But she didn’t sit around doing nothing whilst queen. She was an important factor in the establishing of courts and in her love of music and poetry. Between all of this political argy-bargy, in 1168, she set up court in Poitiers. This court is believed by many to be the ‘court of Love’

Yes. We are finally here. The court of love, where courtly love was born. Or, at the very least, popularised throughout Western Europe.

Courts are, of course, the place where manners are born. They gave us the French adjective courtois and then the English adjective, courteous. If you are courteous, you are polite, civil and respectful. It is Eleanor’s daughter, Marie of France, who patronises Chretian de Troyes, father of all romantic literature. Where did the notion of Sir Lancelot come from? Why, Chretian de Troyes. What about the story of the Holy Grail? Yes, that’s Chretian de Troyes as well. It’s also around this time that La Roman de la Rose, the romance of the rose, is shared.

These two poets create an image of love in which a woman is venerated, adored, worshipped. No wonder it appealed to Eleanor and her daughters. It didn’t just appeal to her either. No. It appealed to one Mr. Geoffrey Chaucer, the ‘father of English literature’ himself. And then, some three hundred years later, Shakespeare finds himself writing a play in which courtly love is the focus of attention.

You can also find all the same kind of ideas in them.

First, you take a woman. She must be unobtainable, angelic, other-worldly. As a result of this she is off-limits. She is, for whatever reason you can think of, unavailable to men.

Then you take a man. He must be a wonderful, thoughtful, poetic, heroic man. In later years, he should have all the qualities of a Renaissance man.

He goes through several stages. You’ll notice Romeo does exactly this with Juliet, albeit in a really, really quick scene. When Juliet says to Romeo ‘You kiss by the book’, part of me wonders if she means he kisses like he’s learned to do it in a book, or if he kisses her like the hero in a courtly love romance – the Mills and Boons of their day.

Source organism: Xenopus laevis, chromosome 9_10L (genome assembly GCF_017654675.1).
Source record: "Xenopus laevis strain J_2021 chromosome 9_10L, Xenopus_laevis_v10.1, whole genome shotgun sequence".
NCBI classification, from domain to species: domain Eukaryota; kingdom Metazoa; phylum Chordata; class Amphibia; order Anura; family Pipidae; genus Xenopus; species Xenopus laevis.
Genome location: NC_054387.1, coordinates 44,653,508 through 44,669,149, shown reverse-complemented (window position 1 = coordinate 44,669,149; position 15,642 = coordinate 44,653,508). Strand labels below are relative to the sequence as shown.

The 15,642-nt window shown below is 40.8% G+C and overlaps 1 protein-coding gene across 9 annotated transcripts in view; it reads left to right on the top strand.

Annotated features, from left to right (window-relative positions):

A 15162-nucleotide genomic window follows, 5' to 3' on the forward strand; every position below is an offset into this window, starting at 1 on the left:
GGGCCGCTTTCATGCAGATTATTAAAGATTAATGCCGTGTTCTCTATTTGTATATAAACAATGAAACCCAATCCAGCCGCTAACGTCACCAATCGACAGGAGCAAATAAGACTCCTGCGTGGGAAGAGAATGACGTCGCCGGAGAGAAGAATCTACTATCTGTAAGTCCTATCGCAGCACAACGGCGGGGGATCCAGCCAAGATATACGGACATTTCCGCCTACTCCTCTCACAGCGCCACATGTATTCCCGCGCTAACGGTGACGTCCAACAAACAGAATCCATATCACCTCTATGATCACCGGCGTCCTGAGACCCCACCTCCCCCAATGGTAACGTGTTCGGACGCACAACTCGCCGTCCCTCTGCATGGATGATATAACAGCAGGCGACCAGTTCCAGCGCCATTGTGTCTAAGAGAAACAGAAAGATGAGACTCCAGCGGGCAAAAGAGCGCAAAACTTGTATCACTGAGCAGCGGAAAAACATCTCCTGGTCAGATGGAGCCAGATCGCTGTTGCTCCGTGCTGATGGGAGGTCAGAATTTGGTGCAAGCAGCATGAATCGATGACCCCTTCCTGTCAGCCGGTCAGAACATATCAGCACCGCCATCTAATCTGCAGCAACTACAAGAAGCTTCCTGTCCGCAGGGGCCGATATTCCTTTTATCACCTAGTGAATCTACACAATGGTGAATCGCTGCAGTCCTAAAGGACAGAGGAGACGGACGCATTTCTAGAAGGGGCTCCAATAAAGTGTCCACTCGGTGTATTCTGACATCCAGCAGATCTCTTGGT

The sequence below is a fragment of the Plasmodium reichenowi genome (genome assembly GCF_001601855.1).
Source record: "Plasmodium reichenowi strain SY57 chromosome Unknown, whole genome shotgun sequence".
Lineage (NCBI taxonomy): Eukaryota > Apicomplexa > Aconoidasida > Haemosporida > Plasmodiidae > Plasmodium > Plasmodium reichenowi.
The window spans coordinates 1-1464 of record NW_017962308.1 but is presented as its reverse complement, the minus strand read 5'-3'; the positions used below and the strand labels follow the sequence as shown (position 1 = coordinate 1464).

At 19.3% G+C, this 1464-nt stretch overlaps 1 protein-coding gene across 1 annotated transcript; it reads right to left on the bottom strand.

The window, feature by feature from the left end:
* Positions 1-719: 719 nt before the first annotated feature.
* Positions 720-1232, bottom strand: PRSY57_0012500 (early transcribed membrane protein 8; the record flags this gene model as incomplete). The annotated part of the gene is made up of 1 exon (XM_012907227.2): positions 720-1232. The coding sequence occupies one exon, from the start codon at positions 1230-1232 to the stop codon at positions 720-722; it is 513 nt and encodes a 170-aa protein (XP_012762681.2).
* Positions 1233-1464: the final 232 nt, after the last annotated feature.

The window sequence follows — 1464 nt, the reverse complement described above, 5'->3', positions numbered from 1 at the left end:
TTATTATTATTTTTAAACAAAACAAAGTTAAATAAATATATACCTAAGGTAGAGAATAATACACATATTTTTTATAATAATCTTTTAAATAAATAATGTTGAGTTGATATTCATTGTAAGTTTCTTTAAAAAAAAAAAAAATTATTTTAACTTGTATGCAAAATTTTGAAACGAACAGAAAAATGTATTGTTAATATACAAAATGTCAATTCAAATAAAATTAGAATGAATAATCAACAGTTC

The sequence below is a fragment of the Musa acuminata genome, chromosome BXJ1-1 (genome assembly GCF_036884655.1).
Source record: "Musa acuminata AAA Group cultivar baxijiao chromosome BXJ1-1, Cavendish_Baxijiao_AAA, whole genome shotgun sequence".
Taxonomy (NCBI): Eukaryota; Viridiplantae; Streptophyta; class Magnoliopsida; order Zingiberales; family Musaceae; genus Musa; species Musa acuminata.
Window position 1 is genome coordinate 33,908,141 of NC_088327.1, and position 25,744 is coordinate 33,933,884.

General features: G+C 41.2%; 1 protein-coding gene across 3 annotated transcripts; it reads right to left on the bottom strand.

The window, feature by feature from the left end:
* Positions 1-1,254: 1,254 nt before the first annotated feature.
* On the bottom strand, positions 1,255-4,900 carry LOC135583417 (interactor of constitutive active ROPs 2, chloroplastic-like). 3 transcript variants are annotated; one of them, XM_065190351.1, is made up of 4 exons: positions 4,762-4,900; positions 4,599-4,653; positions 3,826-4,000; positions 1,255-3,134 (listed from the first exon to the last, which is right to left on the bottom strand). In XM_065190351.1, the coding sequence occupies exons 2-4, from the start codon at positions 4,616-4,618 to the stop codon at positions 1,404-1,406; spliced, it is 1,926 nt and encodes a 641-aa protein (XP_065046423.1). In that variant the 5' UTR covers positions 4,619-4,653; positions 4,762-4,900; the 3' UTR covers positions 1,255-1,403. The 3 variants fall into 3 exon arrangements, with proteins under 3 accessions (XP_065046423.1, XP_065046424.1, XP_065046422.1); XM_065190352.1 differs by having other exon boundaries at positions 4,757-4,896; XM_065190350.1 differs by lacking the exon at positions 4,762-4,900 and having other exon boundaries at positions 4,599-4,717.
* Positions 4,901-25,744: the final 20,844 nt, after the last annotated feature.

So… this is the version you’ll see, on FF in Romeo and Juliet.

He must see her, or hear her. She might be in a garden, or high in a tower, singing.

He must fall instantly in love with her, like he’s been struck by lightning.

He must worship her. Like really worship her.

He must declare his undying love.

She must say no. Or her dad might say no on her behalf. Or even her husband. She must say no because she’s honest and pure and sweet.

He must go into a frenzied attack of love, sending her gifts, writing her poems. He is being driven mad by her. He must be tortured, almost on the point of death. He simply cannot live without her.

She (or someone else, like her dad…) must set him a task that they do not think he can complete, in order to test his love.

He completes the task.

She falls madly in love with him because he’s so wonderful and great.

They live happily ever after.

So, you can see The Knight’s Tale and The Franklin’s Tale in Chaucer follow this pattern.

The troubadours, though, the musicians and poets popularised by Eleanor’s court, also made popular lots of other poetry styles, including the pastoral (where a knight falls in love with a shepherdess) and yes, the sonnet.

Finally. Some of the literary traditions that were ingredients in the very successful writing career of Mr William Shakespeare. A renaissance man meets an unobtainable woman, brought to you by one of the most powerful women of the Middle Ages.